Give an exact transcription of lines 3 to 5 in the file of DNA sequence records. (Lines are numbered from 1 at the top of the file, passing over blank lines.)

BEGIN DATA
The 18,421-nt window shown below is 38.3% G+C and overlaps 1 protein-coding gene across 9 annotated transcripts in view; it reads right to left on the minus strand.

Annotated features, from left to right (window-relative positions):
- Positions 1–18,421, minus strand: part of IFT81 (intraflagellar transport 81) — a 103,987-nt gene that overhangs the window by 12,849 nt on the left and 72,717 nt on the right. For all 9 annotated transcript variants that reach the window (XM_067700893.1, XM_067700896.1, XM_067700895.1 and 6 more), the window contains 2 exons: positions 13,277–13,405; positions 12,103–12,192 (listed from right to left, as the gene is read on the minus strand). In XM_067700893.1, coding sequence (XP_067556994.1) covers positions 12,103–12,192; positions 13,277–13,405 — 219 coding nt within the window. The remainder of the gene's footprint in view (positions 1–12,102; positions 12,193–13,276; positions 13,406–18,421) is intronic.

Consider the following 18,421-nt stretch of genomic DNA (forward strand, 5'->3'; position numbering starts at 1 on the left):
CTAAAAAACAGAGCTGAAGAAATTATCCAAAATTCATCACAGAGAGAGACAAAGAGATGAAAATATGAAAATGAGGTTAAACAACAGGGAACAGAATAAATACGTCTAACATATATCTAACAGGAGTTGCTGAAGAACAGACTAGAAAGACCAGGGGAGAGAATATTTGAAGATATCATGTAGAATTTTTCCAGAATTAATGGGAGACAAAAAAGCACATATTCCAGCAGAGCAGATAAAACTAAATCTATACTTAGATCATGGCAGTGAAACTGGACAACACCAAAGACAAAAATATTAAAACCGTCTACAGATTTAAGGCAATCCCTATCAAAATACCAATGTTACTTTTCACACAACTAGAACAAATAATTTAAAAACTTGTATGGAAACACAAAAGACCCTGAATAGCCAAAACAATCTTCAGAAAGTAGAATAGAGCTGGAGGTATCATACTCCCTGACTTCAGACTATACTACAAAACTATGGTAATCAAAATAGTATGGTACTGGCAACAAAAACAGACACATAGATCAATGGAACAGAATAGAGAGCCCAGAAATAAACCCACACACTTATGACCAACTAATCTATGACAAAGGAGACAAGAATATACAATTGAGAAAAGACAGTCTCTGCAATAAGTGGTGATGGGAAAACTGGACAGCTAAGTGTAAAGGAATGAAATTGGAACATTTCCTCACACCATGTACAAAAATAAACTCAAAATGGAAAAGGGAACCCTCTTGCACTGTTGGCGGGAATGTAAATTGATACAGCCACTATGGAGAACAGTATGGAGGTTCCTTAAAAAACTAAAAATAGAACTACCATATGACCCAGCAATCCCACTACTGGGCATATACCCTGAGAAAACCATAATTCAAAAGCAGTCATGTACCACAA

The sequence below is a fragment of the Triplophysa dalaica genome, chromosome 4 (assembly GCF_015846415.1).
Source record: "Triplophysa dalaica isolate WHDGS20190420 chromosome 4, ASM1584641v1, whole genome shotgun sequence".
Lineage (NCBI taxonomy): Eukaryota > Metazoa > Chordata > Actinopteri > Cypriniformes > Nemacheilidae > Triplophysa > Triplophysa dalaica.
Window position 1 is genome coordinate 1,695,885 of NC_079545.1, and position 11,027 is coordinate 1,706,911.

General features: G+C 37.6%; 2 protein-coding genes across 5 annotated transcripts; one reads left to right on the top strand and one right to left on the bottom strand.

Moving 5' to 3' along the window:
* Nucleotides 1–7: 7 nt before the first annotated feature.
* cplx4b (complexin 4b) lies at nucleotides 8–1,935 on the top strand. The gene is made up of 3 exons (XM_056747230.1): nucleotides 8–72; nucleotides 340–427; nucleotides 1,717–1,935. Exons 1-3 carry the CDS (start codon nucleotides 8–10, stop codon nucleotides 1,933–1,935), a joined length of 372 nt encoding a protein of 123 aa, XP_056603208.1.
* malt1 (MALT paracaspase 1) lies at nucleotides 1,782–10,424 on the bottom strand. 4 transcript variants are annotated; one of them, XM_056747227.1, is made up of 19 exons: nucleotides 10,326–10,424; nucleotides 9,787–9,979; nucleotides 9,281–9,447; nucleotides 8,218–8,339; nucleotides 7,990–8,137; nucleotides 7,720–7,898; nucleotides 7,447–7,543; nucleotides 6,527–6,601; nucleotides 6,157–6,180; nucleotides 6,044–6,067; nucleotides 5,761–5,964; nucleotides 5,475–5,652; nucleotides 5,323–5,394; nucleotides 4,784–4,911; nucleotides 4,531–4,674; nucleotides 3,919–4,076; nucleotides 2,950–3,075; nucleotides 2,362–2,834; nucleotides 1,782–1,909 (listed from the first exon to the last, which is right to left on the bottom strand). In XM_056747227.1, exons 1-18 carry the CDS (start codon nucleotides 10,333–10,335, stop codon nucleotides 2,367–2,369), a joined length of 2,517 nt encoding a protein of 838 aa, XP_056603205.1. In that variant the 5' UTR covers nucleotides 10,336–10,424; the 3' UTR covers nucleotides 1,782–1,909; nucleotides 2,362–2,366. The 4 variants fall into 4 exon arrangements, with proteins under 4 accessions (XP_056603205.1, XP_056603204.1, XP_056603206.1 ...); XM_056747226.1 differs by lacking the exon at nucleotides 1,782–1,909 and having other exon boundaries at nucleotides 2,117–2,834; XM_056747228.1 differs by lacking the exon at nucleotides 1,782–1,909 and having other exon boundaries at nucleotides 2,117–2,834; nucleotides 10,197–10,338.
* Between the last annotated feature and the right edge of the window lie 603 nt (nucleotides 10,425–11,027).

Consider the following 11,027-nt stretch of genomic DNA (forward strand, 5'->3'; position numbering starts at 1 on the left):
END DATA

- Positions 1–18,421, minus strand: part of IFT81 (intraflagellar transport 81) — a 103,987-nt gene that overhangs the window by 12,849 nt on the left and 72,717 nt on the right. For all 9 annotated transcript variants that reach the window (XM_067700893.1, XM_067700896.1, XM_067700895.1 and 6 more), the window contains 2 exons: positions 13,277–13,405; positions 12,103–12,192 (listed from right to left, as the gene is read on the minus strand). In XM_067700893.1, coding sequence (XP_067556994.1) covers positions 12,103–12,192; positions 13,277–13,405 — 219 coding nt within the window. The remainder of the gene's footprint in view (positions 1–12,102; positions 12,193–13,276; positions 13,406–18,421) is intronic.

Consider the following 18,421-nt stretch of genomic DNA (forward strand, 5'->3'; position numbering starts at 1 on the left):
CTAAAAAACAGAGCTGAAGAAATTATCCAAAATTCATCACAGAGAGAGACAAAGAGATGAAAATATGAAAATGAGGTTAAACAACAGGGAACAGAATAAATACGTCTAACATATATCTAACAGGAGTTGCTGAAGAACAGACTAGAAAGACCAGGGGAGAGAATATTTGAAGATATCATGTAGAATTTTTCCAGAATTAATGGGAGACAAAAAAGCACATATTCCAGCAGAGCAGATAAAACTAAATCTATACTTAGATCATGGCAGTGAAACTGGACAACACCAAAGACAAAAATATTAAAACCGTCTACAGATTTAAGGCAATCCCTATCAAAATACCAATGTTACTTTTCACACAACTAGAACAAATAATTTAAAAACTTGTATGGAAACACAAAAGACCCTGAATAGCCAAAACAATCTTCAGAAAGTAGAATAGAGCTGGAGGTATCATACTCCCTGACTTCAGACTATACTACAAAACTATGGTAATCAAAATAGTATGGTACTGGCAACAAAAACAGACACATAGATCAATGGAACAGAATAGAGAGCCCAGAAATAAACCCACACACTTATGACCAACTAATCTATGACAAAGGAGACAAGAATATACAATTGAGAAAAGACAGTCTCTGCAATAAGTGGTGATGGGAAAACTGGACAGCTAAGTGTAAAGGAATGAAATTGGAACATTTCCTCACACCATGTACAAAAATAAACTCAAAATGGAAAAGGGAACCCTCTTGCACTGTTGGCGGGAATGTAAATTGATACAGCCACTATGGAGAACAGTATGGAGGTTCCTTAAAAAACTAAAAATAGAACTACCATATGACCCAGCAATCCCACTACTGGGCATATACCCTGAGAAAACCATAATTCAAAAGCAGTCATGTACCACAA